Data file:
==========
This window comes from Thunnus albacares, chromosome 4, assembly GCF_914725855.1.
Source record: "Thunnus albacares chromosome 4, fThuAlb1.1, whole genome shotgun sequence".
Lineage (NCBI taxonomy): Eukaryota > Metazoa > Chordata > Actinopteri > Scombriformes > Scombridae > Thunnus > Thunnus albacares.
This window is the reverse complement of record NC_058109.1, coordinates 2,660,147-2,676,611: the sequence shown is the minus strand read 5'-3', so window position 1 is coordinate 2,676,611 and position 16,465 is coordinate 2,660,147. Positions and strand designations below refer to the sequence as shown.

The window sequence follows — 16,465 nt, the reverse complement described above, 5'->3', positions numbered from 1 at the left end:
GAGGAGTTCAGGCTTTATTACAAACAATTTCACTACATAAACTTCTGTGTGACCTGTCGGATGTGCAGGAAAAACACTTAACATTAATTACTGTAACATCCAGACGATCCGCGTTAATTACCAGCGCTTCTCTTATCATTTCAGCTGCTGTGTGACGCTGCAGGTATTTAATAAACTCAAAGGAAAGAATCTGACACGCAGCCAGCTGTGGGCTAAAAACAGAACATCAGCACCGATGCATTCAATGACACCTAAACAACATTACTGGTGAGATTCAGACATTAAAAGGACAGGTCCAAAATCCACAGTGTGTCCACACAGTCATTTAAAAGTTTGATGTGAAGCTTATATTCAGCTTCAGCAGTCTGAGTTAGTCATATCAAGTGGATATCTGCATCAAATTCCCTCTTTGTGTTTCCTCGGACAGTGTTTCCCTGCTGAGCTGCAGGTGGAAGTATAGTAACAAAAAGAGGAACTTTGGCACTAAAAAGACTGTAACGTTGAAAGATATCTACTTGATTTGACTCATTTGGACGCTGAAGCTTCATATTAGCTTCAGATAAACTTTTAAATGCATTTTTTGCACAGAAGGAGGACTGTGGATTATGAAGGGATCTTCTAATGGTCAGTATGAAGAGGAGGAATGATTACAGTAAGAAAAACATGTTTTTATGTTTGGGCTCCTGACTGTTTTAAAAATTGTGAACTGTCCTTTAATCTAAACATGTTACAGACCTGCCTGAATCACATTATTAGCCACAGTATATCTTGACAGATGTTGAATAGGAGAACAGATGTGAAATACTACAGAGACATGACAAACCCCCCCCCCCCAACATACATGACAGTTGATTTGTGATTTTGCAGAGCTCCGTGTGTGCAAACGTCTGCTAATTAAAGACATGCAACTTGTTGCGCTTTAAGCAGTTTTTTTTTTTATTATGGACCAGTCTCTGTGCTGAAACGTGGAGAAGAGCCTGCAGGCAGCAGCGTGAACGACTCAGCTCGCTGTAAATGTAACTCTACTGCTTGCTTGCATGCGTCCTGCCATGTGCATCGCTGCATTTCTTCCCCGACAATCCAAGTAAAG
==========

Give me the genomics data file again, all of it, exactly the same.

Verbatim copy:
This window comes from Thunnus albacares, chromosome 4, assembly GCF_914725855.1.
Source record: "Thunnus albacares chromosome 4, fThuAlb1.1, whole genome shotgun sequence".
Lineage (NCBI taxonomy): Eukaryota > Metazoa > Chordata > Actinopteri > Scombriformes > Scombridae > Thunnus > Thunnus albacares.
This window is the reverse complement of record NC_058109.1, coordinates 2,660,147-2,676,611: the sequence shown is the minus strand read 5'-3', so window position 1 is coordinate 2,676,611 and position 16,465 is coordinate 2,660,147. Positions and strand designations below refer to the sequence as shown.

The window sequence follows — 16,465 nt, the reverse complement described above, 5'->3', positions numbered from 1 at the left end:
GAGGAGTTCAGGCTTTATTACAAACAATTTCACTACATAAACTTCTGTGTGACCTGTCGGATGTGCAGGAAAAACACTTAACATTAATTACTGTAACATCCAGACGATCCGCGTTAATTACCAGCGCTTCTCTTATCATTTCAGCTGCTGTGTGACGCTGCAGGTATTTAATAAACTCAAAGGAAAGAATCTGACACGCAGCCAGCTGTGGGCTAAAAACAGAACATCAGCACCGATGCATTCAATGACACCTAAACAACATTACTGGTGAGATTCAGACATTAAAAGGACAGGTCCAAAATCCACAGTGTGTCCACACAGTCATTTAAAAGTTTGATGTGAAGCTTATATTCAGCTTCAGCAGTCTGAGTTAGTCATATCAAGTGGATATCTGCATCAAATTCCCTCTTTGTGTTTCCTCGGACAGTGTTTCCCTGCTGAGCTGCAGGTGGAAGTATAGTAACAAAAAGAGGAACTTTGGCACTAAAAAGACTGTAACGTTGAAAGATATCTACTTGATTTGACTCATTTGGACGCTGAAGCTTCATATTAGCTTCAGATAAACTTTTAAATGCATTTTTTGCACAGAAGGAGGACTGTGGATTATGAAGGGATCTTCTAATGGTCAGTATGAAGAGGAGGAATGATTACAGTAAGAAAAACATGTTTTTATGTTTGGGCTCCTGACTGTTTTAAAAATTGTGAACTGTCCTTTAATCTAAACATGTTACAGACCTGCCTGAATCACATTATTAGCCACAGTATATCTTGACAGATGTTGAATAGGAGAACAGATGTGAAATACTACAGAGACATGACAAACCCCCCCCCCCCAACATACATGACAGTTGATTTGTGATTTTGCAGAGCTCCGTGTGTGCAAACGTCTGCTAATTAAAGACATGCAACTTGTTGCGCTTTAAGCAGTTTTTTTTTTTATTATGGACCAGTCTCTGTGCTGAAACGTGGAGAAGAGCCTGCAGGCAGCAGCGTGAACGACTCAGCTCGCTGTAAATGTAACTCTACTGCTTGCTTGCATGCGTCCTGCCATGTGCATCGCTGCATTTCTTCCCCGACAATCCAAGTAAAG